Project Management

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Topics: Agile, Strategy, Talent Management
Project Manager vs Technical Project Manager
What is the difference between a Project Manager and a Technical Project Manager?
What do recruiters really mean when they say they are in need of a Technical Project Manager?
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Having more than one hat is not good.

Is it a way to reduce ressource or a title to justify different pay grade?

Just create confusion and reduce recognition like stated by Sergio, Thomas....
Jul 20, 2019 11:53 AM
Replying to Thomas Walenta
...
Adrian,
I left behind technical capacity in 1988 and ran projects since acting as pure business PM. My reality.

I solved the situation you describe by having an architect and installing the checks and balances to make sure any key decisions are checked by a second pair of eyes. And yes, given the input from these at least 2 specialist, I reserved the right to make the final decision. The buck stops with the PM, as long there is accountability.

Also team checks work or a quality function.
Thank you for you message Thomas.

In my opinion people should not be allowed to take work related decisions if they don't have good knowledge in that specific line of work.

This is where the PM in my example made the mistake. If you don't have the proper technical background you should not get involved in technical decisions at all. Also she was too quick to accept the developer's response but this was because she couldn't challenge it as she lacked the required technical expertise. If this had been a real scenario most likely she wouldn't have known what a web service is in the first place.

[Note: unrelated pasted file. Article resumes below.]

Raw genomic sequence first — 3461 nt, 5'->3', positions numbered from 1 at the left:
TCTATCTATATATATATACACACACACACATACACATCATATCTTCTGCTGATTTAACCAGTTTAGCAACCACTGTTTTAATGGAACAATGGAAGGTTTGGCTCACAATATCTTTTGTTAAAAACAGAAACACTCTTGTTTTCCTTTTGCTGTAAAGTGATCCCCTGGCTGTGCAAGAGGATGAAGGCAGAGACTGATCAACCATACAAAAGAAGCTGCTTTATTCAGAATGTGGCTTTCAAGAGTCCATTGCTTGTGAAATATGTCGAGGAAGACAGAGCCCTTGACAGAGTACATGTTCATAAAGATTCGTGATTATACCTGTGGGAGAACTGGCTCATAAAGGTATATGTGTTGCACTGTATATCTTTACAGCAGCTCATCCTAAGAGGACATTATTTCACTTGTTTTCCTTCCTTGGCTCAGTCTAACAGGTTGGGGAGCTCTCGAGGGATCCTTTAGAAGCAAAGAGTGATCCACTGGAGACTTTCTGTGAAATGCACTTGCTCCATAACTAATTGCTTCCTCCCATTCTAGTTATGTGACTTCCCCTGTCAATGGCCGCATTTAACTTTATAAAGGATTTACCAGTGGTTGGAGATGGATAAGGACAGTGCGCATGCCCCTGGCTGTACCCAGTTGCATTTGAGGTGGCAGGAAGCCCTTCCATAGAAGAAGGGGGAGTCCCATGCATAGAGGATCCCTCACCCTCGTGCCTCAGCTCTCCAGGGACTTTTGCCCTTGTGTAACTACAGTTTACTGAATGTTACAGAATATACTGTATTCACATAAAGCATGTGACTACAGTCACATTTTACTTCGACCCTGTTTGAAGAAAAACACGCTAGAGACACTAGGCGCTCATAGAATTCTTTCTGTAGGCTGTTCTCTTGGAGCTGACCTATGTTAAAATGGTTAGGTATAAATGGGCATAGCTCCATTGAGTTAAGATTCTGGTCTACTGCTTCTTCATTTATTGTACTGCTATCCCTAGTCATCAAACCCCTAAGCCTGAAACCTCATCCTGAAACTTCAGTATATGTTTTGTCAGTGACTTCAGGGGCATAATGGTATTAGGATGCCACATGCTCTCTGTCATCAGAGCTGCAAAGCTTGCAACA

The developer also made a mistake as he should have never committed so quickly to the PMs request. The fact that the PMs usually have no formal authority over the project team members is a big advantage as the team members can reject the PMs requests and take the right decisions.

Unfortunately software developers don't do this too often and are too quick to commit to work without too much analysis even when nobody puts pressure on them.

PMs with no technical background "feel" the project differently that those that are performing the actual work. If there is no technical PM or overall technical lead on the project then functional managers should supervise their direct reports and ensure they don't end up adding technical risk to the project or perform useless work.

Letting non-technical people alone to manage projects may end up in something like this. https://www.youtube.com/watch?v=BKorP55Aqvg . That's a real funny sketch I recommend you to watch it. This is what some project team members have to suffer when talking with non-technical PMs about their work. :P
Thank you for you message Thomas.

In my opinion people should not be allowed to take work related decisions if they don't have good knowledge in that specific line of work.

This is where the PM in my example made the mistake. If you don't have the proper technical background you should not get involved in technical decisions at all. Also she was too quick to accept the developer's response but this was because she couldn't challenge it as she lacked the required technical expertise. If this had been a real scenario most likely she wouldn't have known what a web service is in the first place.

The developer also made a mistake as he should have never committed so quickly to the PMs request. The fact that the PMs usually have no formal authority over the project team members is a big advantage as the team members can reject the PMs requests and take the right decisions.

Unfortunately software developers don't do this too often and are too quick to commit to work without too much analysis even when nobody puts pressure on them.

PMs with no technical background "feel" the project differently that those that are performing the actual work. If there is no technical PM or overall technical lead on the project then functional managers should supervise their direct reports and ensure they don't end up adding technical risk to the project or perform useless work.